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Transcript of interview with Dr. Leonard and Carol Raizen by Claytee D. White, April 8, 2009


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Leonard Raizin was born in Windsor, Ontario, Canada in 1930. His father was a cattle dealer. At an early age Raizin knew he wanted to be a doctor and after attending medical school he married his wife Carol Raizin born in Toronto, Canada. Leonard Raizin attended the University of Toronto for medical school in 1948. He met his wife Carol on a blind date. He started his internship at Sinai Hospital of Detroit in 1954. After a trip to Arizona and a feel of the desert weather the Raizins' with their four young daughters moved to Las Vegas, NV in 1961. When arriving in Las Vegas Dr. Raizin practiced at Southern Nevada Memorial Hospital (currently University Medical Center) and also at Sunrise as an anesthesiologist. There was a time while practicing in Las Vegas Dr. Raizin was the only anesthesiologist in the area, and experienced for the first 6 months of life in Las Vegas an extremely immersed schedule that never allowed him an entire night at home. Carol Raizin graduated as one of the first students at UNLV with a degree in Psychology in 1973. Carol eventually worked alongside her husband in their office handling bookkeeping for eight anesthesiologists. Dr. Leonard Raizin and Carol Raizin after a very successful life in Las Vegas are now retired. They still have a home in the Las Vegas area, however they spend their winters skiing in Park City, Utah and their summers fishing in Idaho.

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[Transcript of interview with Dr. Leonard and Carol Raizen by Claytee D. White, April 8, 2009]. Raizen, Leonard and Carol Interview, 2009 April 8. OH-01529. [Transcript.] Oral History Research Center, Special Collections & Archives, University Libraries, University of Nevada, Las Vegas. Las Vegas, Nevada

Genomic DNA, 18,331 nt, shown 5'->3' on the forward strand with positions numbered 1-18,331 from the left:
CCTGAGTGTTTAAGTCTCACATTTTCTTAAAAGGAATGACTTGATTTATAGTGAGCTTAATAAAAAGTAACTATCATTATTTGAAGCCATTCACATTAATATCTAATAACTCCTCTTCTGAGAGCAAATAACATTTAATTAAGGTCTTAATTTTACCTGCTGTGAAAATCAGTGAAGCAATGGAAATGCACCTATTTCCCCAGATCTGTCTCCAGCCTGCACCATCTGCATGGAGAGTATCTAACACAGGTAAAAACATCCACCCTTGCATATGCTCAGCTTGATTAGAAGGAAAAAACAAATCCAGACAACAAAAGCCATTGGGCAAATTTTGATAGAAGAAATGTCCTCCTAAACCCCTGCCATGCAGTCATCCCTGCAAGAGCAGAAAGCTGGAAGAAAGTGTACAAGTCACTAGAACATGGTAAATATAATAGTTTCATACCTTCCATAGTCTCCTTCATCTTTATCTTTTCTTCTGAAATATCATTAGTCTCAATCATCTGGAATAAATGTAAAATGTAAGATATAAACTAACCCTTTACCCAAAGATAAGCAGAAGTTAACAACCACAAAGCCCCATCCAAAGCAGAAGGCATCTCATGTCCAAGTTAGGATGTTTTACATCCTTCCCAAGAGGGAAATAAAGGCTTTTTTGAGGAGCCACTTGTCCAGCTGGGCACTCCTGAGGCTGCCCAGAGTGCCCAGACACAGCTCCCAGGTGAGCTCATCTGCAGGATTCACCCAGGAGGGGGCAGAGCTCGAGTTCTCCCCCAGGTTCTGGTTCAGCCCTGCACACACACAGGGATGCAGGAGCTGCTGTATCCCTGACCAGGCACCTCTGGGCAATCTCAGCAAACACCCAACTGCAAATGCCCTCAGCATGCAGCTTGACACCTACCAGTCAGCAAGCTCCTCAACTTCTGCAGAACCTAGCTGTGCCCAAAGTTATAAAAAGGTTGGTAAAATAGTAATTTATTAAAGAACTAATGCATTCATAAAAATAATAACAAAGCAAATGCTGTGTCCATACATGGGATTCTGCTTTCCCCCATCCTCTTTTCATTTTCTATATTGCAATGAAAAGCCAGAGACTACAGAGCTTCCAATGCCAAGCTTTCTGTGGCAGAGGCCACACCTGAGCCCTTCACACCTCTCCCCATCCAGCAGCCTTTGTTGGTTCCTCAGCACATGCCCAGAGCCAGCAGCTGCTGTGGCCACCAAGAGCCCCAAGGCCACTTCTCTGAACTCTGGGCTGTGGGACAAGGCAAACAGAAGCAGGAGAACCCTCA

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An Interview with Dr. Leonard and Carol Raizin An Oral History Conducted by Claytee D. White The Boyer Early Las Vegas Oral History Project Oral History Research Center at UNLV University Libraries University of Nevada Las Vegas ©The Boyer Early Las Vegas Oral History Project University of Nevada Las Vegas, 2012 Produced by: The Oral History Research Center at UNLV - University Libraries Director: Claytee D. White Editors: Barbara Tabach, Melissa Robinson Transcribers: Kristin Hicks Interviewers and Project Assistants: Barbara Tabach and Claytee D. White ii The recorded interview and transcript have been made possible through the generosity of Dr. Harold Boyer. The Oral History Research Center enables students and staff to work together with community members to generate this selection of first-person narratives. The participants in this project thank the university for the support given that allowed an idea the opportunity to flourish. The transcript received minimal editing that includes the elimination of fragments, false starts, and repetitions in order to enhance the reader's understanding of the material. All measures have been taken to preserve the style and language of the narrator. In several cases photographic sources accompany the individual interviews. The following interview is part of a series of interviews conducted under the auspices of the Boyer Early Las Vegas Oral History Project. Claytee D. White, Project Director Director, Oral History Research Center University Libraries University Nevada, Las Vegas iii Table of Contents Interview with Dr. Leonard and Carol Raizin April 8th, 2009 in Las Vegas, Nevada Conducted by Claytee D. White Preface v Toronto, Canada; Windsor, Ontario, Canada; Leonard Raizins' father was a cattle dealer; University of Toronto - six year medical school program; Detroit, Michigan; Sinai Hospital of Detroit opened in 1953; moved to Las Vegas in 1961; Rancho Vista; Las Vegas Day School- Helen Daseler 1 - 8 Southern Nevada Memorial Hospital; University Medical Center; Sunrise; Anesthesiologist; Test Site; accidents from test site workers, highway called " The Widow Maker"; William Kemp; St. Rose de Lima in Henderson; table shock, dehydration; gaming industry helped finance Sunrise Hospital 9 - 15 Pawnshop; Manpower beeper system; Sultan's Table at the Dunes Hotel; Leo Durocher; Frank Sinatra; Harry James and Betty Grable; Desert Inn Golf Course; Desert Inn; Moe Dalitz; Antonio Morelli; Charles West; Prostitution earning 3,000 a day during the 60's; nurses moving to Las Vegas ultimately switching jobs to cocktail waitress because of higher earnings; Bugsy Siegel; Medical Society; Loma Linda; first open heart surgery done in Las Vegas; Howard Hughes' chief of security 16 - 33 Index 34 iv Preface Leonard Raizin was born in Windsor, Ontario, Canada in 1930. His father was a cattle dealer. At an early age Raizin knew he wanted to be a doctor and after attending medical school he married his wife Carol Raizin born in Toronto, Canada. Leonard Raizin attended the University of Toronto for medical school in 1948. He met his wife Carol on a blind date. He started his internship at Sinai Hospital of Detroit in 1954. After a trip to Arizona and a feel of the desert weather the Raizins' with their four young daughters moved to Las Vegas, NV in 1961. When arriving in Las Vegas Dr. Raizin practiced at Southern Nevada Memorial Hospital (currently University Medical Center) and also at Sunrise as an anesthesiologist. There was a time while practicing in Las Vegas Dr. Raizin was the only anesthesiologist in the area, and experienced for the first 6 months of life in Las Vegas an extremely immersed schedule that never allowed him an entire night at home. Carol Raizin graduated as one of the first students at UNLV with a degree in Psychology in 1973. Carol eventually worked alongside her husband in their office handling bookkeeping for eight anesthesiologists. Dr. Leonard Raizin and Carol Raizin after a very successful life in Las Vegas are now retired. They still have a home in the Las Vegas area, however they spend their winters skiing in Park City, Utah and their summers fishing in Idaho. v ORAL HISTORY RESEARCH CENTER AT UNLV Heart to Heart: A History of Las Vegas Health Care Oral History Project Use Agreement Name of Narrator: C A /2-c i z /AJ Name of Interviewer: C-LA, y T £ (* txJh)lT£ We, tlie above named, give to the Oral History Research Center of UNLV, die recorded intcrview(s) initiated on +//C*j as an unrestricted gift, to be used for such scholarly and educational purposes as shall be determined, and transfer to die University of Nevada Uis Vegas, legal tide and all literary property rights including copyright. This gill docs not preclude the right of the interviewer, as a representative of IINLV, to use the recordings and related materials for scholarly pursuits. There will he no compensation for anv interviews. Library Special Collections 4505 Maryland Parkway, Box 457010, Las Vegas, Nevada 89154-7070 (702) 895-2222 ORAL HISTORY RESEARCH CENTER AT UNLV Heart to Heart: A History of Las Vegas Health Care Oral History Project Name of Narrator: Name of Interviewer: Use Agreement ('Mjree D, /A^ We, the above named, givtftc/ tlit OralHistory Research Center of UNLV, the recorded interview(s) initiated on j-W jc2 00T as an unrestricted gift, to be used lor such scholarly and educational [jjlirrtrscs as shall be determined, and transfer to the University of Nevada I .as Vegas, legal title and all literary property rights including copyright. This gift does not preclude die right of die interviewer, as a representative of UNLV, to use die recordings and related materials for scholarly pursuits. There will be no compensation for any interviews. Library Special Collections 4505 Maryland Parkway, Box 457010, Las Vegas, Nevada 89154-7070 (702) 895-2222 vii This is Claytee White. It is April 8th, 2009. And I'm in the home of Carol and Leonard - - Raizin. Would you spell your last name for me? R-A-I-Z-I-N. So how are you today? How are the two of you? Great. Thank you. Thank you. Wonderful. I'm going to start with Carol. I'm going to ask the same question to both of you. I want to know about your childhood, where you grew up and what influenced you in your life. I grew up in Toronto, Canada. And it was an interesting place to live. It's always been somewhat multiethnic, but is more so today. But for the most part it was a very what we call WASP city. And I never really felt tremendously loyal to it or that it was my place, particularly. And most of us growing up at that time were happy to leave. We were anxious to leave. So it was not difficult when the time came. How many people in your family? How many children? I have a sister, a younger sister. Just the two of us and my mother and father, of course. What did they do for a living? My mother was a homemaker. And my father was a businessman, not always successful, but he kept plugging away at it. And did your sister leave Toronto as well? She did, but she ended up coming back. And she lives there now. So, Leonard, tell me about your childhood, where you grew up. And what influenced you to go to medical school? I was born and raised in Windsor, Ontario, Canada. I can't really tell you what influenced me to go to medical school. But at a very early age I decided that I wanted to be a doctor. My father, who was a cattle dealer - - I went with him frequently and went to the slaughterhouse. And it never bothered me to see the insides of the animals or anything else. And I was fascinated by it. But it was a fascination. It wasn't a desire to cure the animals or anything. So I was never put off 1 by blood and guts. When the time came I applied to medical school and there I was. Are you an only child? No. I have two sisters, older. One is six years older and one is eight years older. My oldest sister lived in Windsor, Ontario for a long time, and then she and her husband moved and still live in Tucson, Arizona. My other sister, who is younger, lived in Detroit, Michigan after she got married and stayed there for a long time and moved to Las Vegas about 30 years ago. Tell me what the life of a cattle dealer is like. My father was up and out of the house before dawn. I never saw him in the morning. And when he would come home, frequently it was after dark. My father was a very religious man. And so on Saturday, which was the Sabbath, he was home after he went to religious services. And I saw him on Saturdays. And Sundays frequently he would go out to buy and sell cattle as well. But I did see him on Sundays, too. But frequently I would not see him during the week for three or four days at a time, although he came home every night, but it was after I was asleep. And remember that I was bom in 1930 so it was Depression years. And so he had to work very, very hard to make a living, but was never on welfare or we really never wanted for food. And if we did I was not aware of it. Did you eat a lot of beef? We did. I couldn't resist. Tell me about medical school. Well, the University of Toronto has a six-year program after high school. Canadian school goes for 13 grades. And the reason for that was that it gave you a year of college that you didn't have to pay for. It was public education. And from that grade 13 they could determine if you were college material or if you wanted to go to college, which I think was a very good thing. Then the University of Toronto at the time would accept you after grade 13 into their medical school. And they accepted in those days 150 students. Two years of it was premed with information always related to medicine; and archaeology relating to bones and medicine and so on. It was a very, very good course. And they crammed in three years of college into two. Your third year of school at the University of Toronto is when you started into the medical courses - - 2 anatomy, histology and the usual medical courses. It was a very good system because after they took in their 150 students they were very, very interested in seeing to it that they all graduated. Unlike the American system and some of the Canadian schools, they would take in a thousand students into premed knowing that only 100 would get into medical school. It was a dog-eat-dog situation whereas ours was very, very friendly. Everybody helped everybody else with every subject. And it was very, very friendly. My friends from medical school, we're still very, very companionable. How did the two of you meet? A common friend introduced me to my wife and told me that she had met her at summer camp and she thought we would get along just fine. And I called her. We went out on a blind date. We hated each other. You could just say disliked. But a year later we decided, well, we'd try it again. And I was older and she was older and we got along much better and eventually got married. And is this a true story, Carol? Well, so far. Okay. I love it. Tell me about the student composition at the medical school. There were quotas at the time. That was 1948 when I applied to medical school. There were quotas at the University of Toronto Medical School. Ten percent of the class was female every year. Ten percent of the class was Jewish every year. And the rest was made up of the people who were in the community and in Ontario. It is a provincial or a state-run school. And it was a very, very good medical school. And I didn't know how good it was truly until after I graduated and found out how much I had learned compared to my American counterparts. So tell me about your internship. Almost all of the people I knew at the university took internships outside of Canada. And we drove around, looked all over. And I went to a then brand-new hospital opening up in Detroit, Michigan called Sinai Hospital of Detroit. Opened up in 1953. And I was there in 1954 as a 3 rotating intern. And I chose Detroit partly because I was from Windsor, Ontario and it's just across the Detroit River. It was close to family, but not right within the same city. And as a new hospital they were very anxious to get interns and offered us a very fine salary of $225 a month. And that was the decision. And I had decided to get married, although I wasn't married when I graduated. We married September after I graduated in July. And so the money was important, although it wasn't enough to live on. But we got financial help mostly from Carol's family. And we survived and had a wonderful time. Wonderful. Carol, tell me about life for you while he was doing the internship and once you had gotten married. Well, I was still going to school then. I was in nursing school. I started in Toronto and continued in Detroit. And about halfway through I decided this was not for me and did not graduate in nursing. We rarely saw each other because he was on call so much of the time and stayed in the hospital. So did you change your major to something else? I did change my major. I did not keep going to school when we were in Detroit after the first year. We started on a family and I had small children. And I didn't go back to school until we moved to Las Vegas. Ah, interesting. I like that. I didn't finish school until I moved to Las Vegas either. As an aside for Carol, when we moved here the entire courses given at UNLV was mimeographed on one sheet of paper. Three buildings. That's right. When did you move here, which year? 1961. Oh, yes. That was early. The school only started - - yes. You were one of the first students. So tell me about what caused you to move to Las Vegas. It was serendipity. We lived in Detroit. We hated the climate and always said that someday we would move out west. As a resident I got hepatitis. And after I recovered they told me I should 4 take a couple of extra weeks off and get some rest. And we came out west. Actually, it was to Arizona. And I fell in love with the desert. I thought this is where I should have been bom. And at that time we both said someday we're going to move to a desert climate. In April of 1961 we came to Las Vegas to a medical convention. And it was a day like today. The sun was shining. The temperature was about 70 degrees. It was glorious. And we hated to leave. We had been here for about three or four days. Got on the airplane. Had to change planes in Chicago. Halfway there the pilot announced that the plane could not land in Chicago due to a snowstorm, and we diverted to Kansas City. It was a Sunday. In Kansas City we managed to get on an overnight train back to Chicago. Of course, because no planes were getting in, there were no planes getting out on Monday morning. But we eventually got back to Detroit a day late. And everyone at the hospital in Detroit was angry because I had missed surgery on Monday morning. And I decided, you know, it's not my fault and there's no reason for us to live here where the climate is so bad when it's so nice in the desert. And I made some phone calls and got my medical license that same May or June. I came to Carson City and met with the Board of Medical Lxaminers, got a license. And by the end of June I had arrived in Las Vegas to practice my profession. And were you as happy about that as he? Oh, I was perfectly comfortable with it. I've always been somewhat of an adventurer and a gypsy. So it was okay with me. Both of you started by saying you wanted to leave Canada. Could you explain that more? Well, for me there was really very little opportunity in Canada at that time. After I graduated from the University of Toronto, I knew that I could not get an internship within the University of Toronto Medical School system because they would never hire a Jew to be an intern or a resident. So it was understood that all of the Jewish medical school graduates would go someplace else for further education. And almost all of them came to the United States. Many of them came back to Toronto where they could open up a practice. But they would not have hospital privileges in those days except at the Jewish hospital, Mount Sinai, which, of course, was started in those days because the Jewish doctors had no place to work to take their patients. 5 That has all changed to the point where at one time fairly recently the chairman of the department of surgery, obstetrics and gynecology and the dean of the medical school were all Jewish. And they were picked not because of their religion but because of their abilities. So things have changed. Definitely. You know I can say that. Yes. What was Las Vegas like for you when you first moved here? Tell me those first memories, not so much in April, but in June when you came. But it takes all of this to make us. So a wonderful story. I don't know exactly how we got off. Oh, the last question I asked was if you would tell me about early Las Vegas. 1961, arriving here some of your first memories, not so much April when you came for the convention but when you actually moved here. Well, Leonard came in - - July? End of June. At the end of June. Right. And the children and I stayed in Detroit. We did not move here until August, which was quite an introduction to Las Vegas. A little warm. And Leonard had driven down himself and then he flew back. And, of course, all his colleagues here at that time thought he had been here for the requisite six weeks and that he had left. And they were very surprised when he showed up again. What do you mean requisite six weeks? Oh, to get a divorce. Yes. They thought that I was here for the six weeks. Although I said I had a wife, nobody ever saw her. And it is true that I was here and working for about six weeks when I went back and brought the family. And they didn't think I was coming back. They were very, very surprised to see him. But we moved in - - four little girls and a huge Doberman and a nanny who came with us, a young girl from our neighborhood back there who came with us. I fell in love with Las Vegas right from the beginning. I loved the weather. It was at that 6 time j small lawn h was a population of a hundred thousand people You kneweverybody And you couldn't go somewhere, supermarket or whereser. without running into people that you knew And the interesting thing was that nobody had family here, only their own immediate family. So you developed lasting friendships and we w ere family for each other It was a whole different ethic As I say I loved Las I'egos right from the beginning I never missed my family a bit. Whert did you live when you find arrived? Our first house was in Rancho Vista, which is just - - well, it's about - - it's just south of Bonanza and east of Rancho It's a development that's still there We had a nice little house and lived there for quite a number of years Where did your girls go to school? They went to what was at that time West C 'harleston. It's now Howard Wasden / think. And after that they went to C 'lark They went to Hyde Park Junior High and then Clark And they all graduated from Clark They went to the I .as Vegas Day School for a w hile, some of them. Oh. that's true. That's true In fact, they all went to the IMS Vegas Day School. Did they all for a while? / think so. Yeah. Yeah. That's a fabulous school. I interv iewed the mother of the founder. Oh. Helen Daseler. yes. a lovely woman She's been a long -lime friend. Oh, wonderful. Okay, yes. What was it like - - it sounds as if a lot of doctors came here to get divorces. Oh yeah. Yes. Tell me what it was like being a young doctor in this town in 1961. What were your colleagues like, social life, every thing? Well, when I came here there were two doctors who wore practicing anesthesia. Neither one of them had been fully trained in anesthesia. The older man had had some experience in the military. The younger man had had one year of anesthesia residency. And I presume for economic reasons he left that residency and came to go into general practice in I .as Vegas, but found that they 7 needed anesthesia. So he was practicing anesthesia to the best of his ability. He was involved in a lawsuit relative to an anesthetic he had given. And when I arrived with the idea that he and I would be practicing side by side, he was very happy to see me come and said I'm leaving. And two weeks after I arrived he left and went back into general practice someplace in one of the northern tier states. I don't know exactly where he went. But he was very nice and encouraged me to come, but felt that he did not have the support of the other doctors in this community. So he left. And I was there all by myself. Where were you practicing? Mostly when I first came it was at Southern Nevada Memorial Hospital, which is now University Medical Center. And also Sunrise had been open for a little over a year. The neurosurgeon who was here at the time, an Australian, was very anxious for me to practice at Sunrise as well. And he brought me an application for staff privileges and said don't you mail it because I want to hand deliver this because if you mail it they will throw it away; they don't want you here. And you have to explain that. Well, the anesthesia that was given there was being given by nurse anesthetists. And they had very, very good rapport with the nurses in the operating room. And they didn't want to see an anesthesiologist come in and change the situation. When I came in 1961,1 reviewed the records of the past two or three years looking for anesthetic complications. And I found that one in 500 anesthetics resulted in death. Is that a lot? It's a very lot. And the national average at the time was about one in 2,000. So it was easily four times. Now, part of that was because we had severe trauma. We had car accidents coming in that people were severely injured and they were put to sleep and they died under anesthesia because the anesthesia, to some extent, wasn't administered competently. Some of them would have died anyway from the injuries. But nevertheless, it took some extra training and expertise at the time. I was happy to be the one to help change that situation. But over at Sunrise the administration and so on was not anxious to have any changes. They were a brand-new hospital. They had this little group there. And they wanted to leave it that way. Part of that is the history. The surgeons were in total control. And they would order the 8 nurse anesthetists and tell them what to do and how to do it, although they themselves may not have known. The nurse anesthetists, many of them were very, very technically competent, but they were not in a position to say to the surgeon this patient should not be put to sleep right now; give me an hour or two to give them fluids, blood, whatever it was. So they were kind of bullied into doing things that were not right. And many of the doctors who were practicing at the time liked that situation. Fortunately for me there were some younger surgeons here in town that were very anxious to have better anesthesia and better care and they referred a lot of patients to me and we had a very good relationship. Woo. That's interesting. Can you explain for the record what an anesthesiologist does? Well, everybody thinks that an anesthesiologist gives you a shot in those days. You know, he gave me Pentathol and the next time I knew anything about him was when I got his bill. But the truth is that an anesthesiologist is responsible for seeing to it that you have no pain or recollection of surgery and that your vitals - - your blood pressure, your pulse, your circulation - - stays within normal limits and that you survive the anesthesia and the surgery, which includes giving the fluids and the blood. And one of the big jobs that I had early in my career was canceling surgery for people who were not in the best condition. And I would say to the surgeons who would object, I'd say, look, I'm not getting paid for canceling the surgery; I'm not doing this for my own benefit, but this is what the patient needs to have done before he's in good enough condition to withstand the surgery and the anesthesia. And it worked out well. We had better survival and everything else. It was a win-win situation so far as I was concerned. And then the young surgeons were happy to have improved care for the patients. So do anesthesiologists ever have a private practice or are you always working in a hospital? Well, most hospitals outside of Las Vegas have a group of anesthesiologists that work within that hospital. When I came here I always thought that the anesthesiologist should have the ability to be and go wherever he wants. Now, as I told you they didn't want me to go on the staff at Sunrise Hospital at the time. On the other hand, the administrator at the county hospital offered me $150,000 a year to become the director of anesthesia and stay at that hospital only. 9 Which was a lot of money. $150,000 in 1961 was a ton of money. Did you tell him to take it? No. No. She never, ever interfered with that end of it. And I knew that would compromise his standards. And so the practice I started was, in essence, a referral practice, but not usually by the patients, although many patients later on would request that I give them their anesthesia. But the surgeon would request that I do the anesthesia for the various patients. And the surgeons at the time could request either an anesthesiologist - - and I was the only one; that made it me - - or the nurse anesthetist. As a result I got almost all of the very sickest patients. And I got all of the trauma that came in during the night. And I've said this over and over again and people have trouble believing it, but for the first six months that I was here I did not spend a whole night in my own bed. I was called out every night for six months for emergencies. Oh, my god. It was a different time. The Test Site was going full blast. But that's a pun. That's right. And the workers were getting paid to drive their own cars back and forth. The unions would get them extra money. Well, the fact was that the men would go out six in a car and each one was paid as though they were taking their own car. But they would carpool. There was no freeway out there. It was a two-lane highway. And especially on the weekends these men would finish work and they'd each get a six-pack of beer and drink it on the way home. And it was a pretty long drive. It was about 90 miles. And the driver would fall asleep, the car would roll over, and we would have a single-car rollover accident with six critically injured men coming in. There was a reason they called that highway "The Widow Maker." At any rate that was my life for the first six months I was here until I got somebody else who would come and give me a hand. And just to put it in context you also should say that you always had an office, a private office 10 outside the hospital. And that's what I was asking about. Explain more about the referral. The surgeon would schedule an operation, whether it was a hysterectomy or a repair of an orthopedic injury and so on, and would request that I give the anesthesia. And they would call my office to see if I was available. And we would accept that referral and be available for them. So the hospital didn't do his scheduling. The surgeon's office would call his office. What was your relationship like with those nurse anesthetists? How did that play out? Well, at first it was very difficult. They perceived that I was a risk to them. Their job was in danger. But I made it very clear that if they wanted to ask me anything or if they needed help, I would be there and assist them. And frequently I did. And I tried not to take over their jobs and so on. So, eventually, it became pretty good. I think that as more and more anesthesiologists came to Las Vegas, fewer and fewer nurse anesthetists came. And as the town grew larger, the nurse anesthetists who were here did less and less work and they retired as they got older and they weren't replaced by other nurses, but they were replaced by doctors. And that's the way it was. Now, I came the end of June. And about the same time Dr. Kemp, William Kemp came and he practiced at Rose de Lima in Henderson. He's dead, in case you were looking to call him. Thank you. And between the two of us we were busy. And there was very little that I could do to help him and very little that he could do to help me. But we were friends forever. Eventually he moved into Las Vegas and joined our group at the time and worked part time at Rose de Lima and part time in Las Vegas. And we would cover for him at Rose de Lima. Where is Rose de Lima? Henderson. Okay. So St. Rose? St. Rose. I remember very clearly being called out one night. He was out of town. And they had a woman who was having vaginal bleeding and having a miscarriage. And they said we need to do this right away and would you please come. We lived over Rancho and Bonanza area. And I know that I made it - - and some of it was dirt road at the time - - I made it in my car all the way 11 to St. Rose de Lima Hospital in ten minutes. I mean I checked the clock. The funny thing was that when I got there I was the first one to arrive because they knew that nothing happened that fast. Well, everything got taken care of and I went home and got back into bed for an hour or two and the next day started. But, you know, today there's no way in the world you could make that distance. But there was no speed limit and I'm sure I threw gravel all over the place getting there. No speed limit? There were in town. Yeah. But because of the desert in between here and Rose de Lima. Yeah. For years he had a red light that he could put on his car. Yep. All doctors had that? No. No. But I had enough emergency calls that I was able to get one and get a permit from the police department. And I would put it on top of my car and speed all the way there and go through red lights and all the rest of it. It was different then. Just like an ambulance. What kind of medical conditions did we see here in the desert that were unique to the desert especially at that time? Well, there was a condition that we used to talk about called table shock, which people would be brought in thought to have heart attacks and so on when, in fact, they had been standing up at the gambling table all night long. That's what I thought you were going to say. And they would faint from being upright all this time drinking too much and so on. And they would faint and be brought in. And somebody would say, well, you know, have they had a stroke, have they had this, have they had that? And most of them had what we call table shock from standing at the crap table for so long. But we had everything that you would find anyplace else in the world. People did come in with whatever injuries they had and they were dehydrated from the temperatures. Not everything 12 was air conditioned at that time. We didn't have air-conditioned cars, although there was air-conditioning. It was rare to have an air-conditioned car. Tell about the marines when they camped out in the desert. Oh, it was the military. Oh, we had a patient come in with snakebite. The army decided they were going to have desert maneuvers. And they brought all of these people here. They were out there in this terrible heat. And one of them was brought in. He was dead, but they brought him in. And I was called in to resuscitate this poor man. The military didn't know what every cowboy in the area knows. When you get out of bed in the morning and you've got a sleeping bag or a bedroll, you roll it up so snakes don't come in. The military said leave your bedroll; make it like a bed and leave it open. Well, this one young soldier came back, crawled into his sleeping bag, and several snakes had gotten in there. Rattlesnakes. And he couldn't get out fast enough. Usually an adult who gets bitten once by a snake will survive. They'll be sick, but they will survive. This man in his bag couldn't get out fast enough. And the snakes bit him. It must have been 11 bites that we counted on his legs and thighs. And he had so much venom that he was dead by the time he got here. That was an interesting thing. Area specific. Yeah, area specific. You know, the people around here who knew said,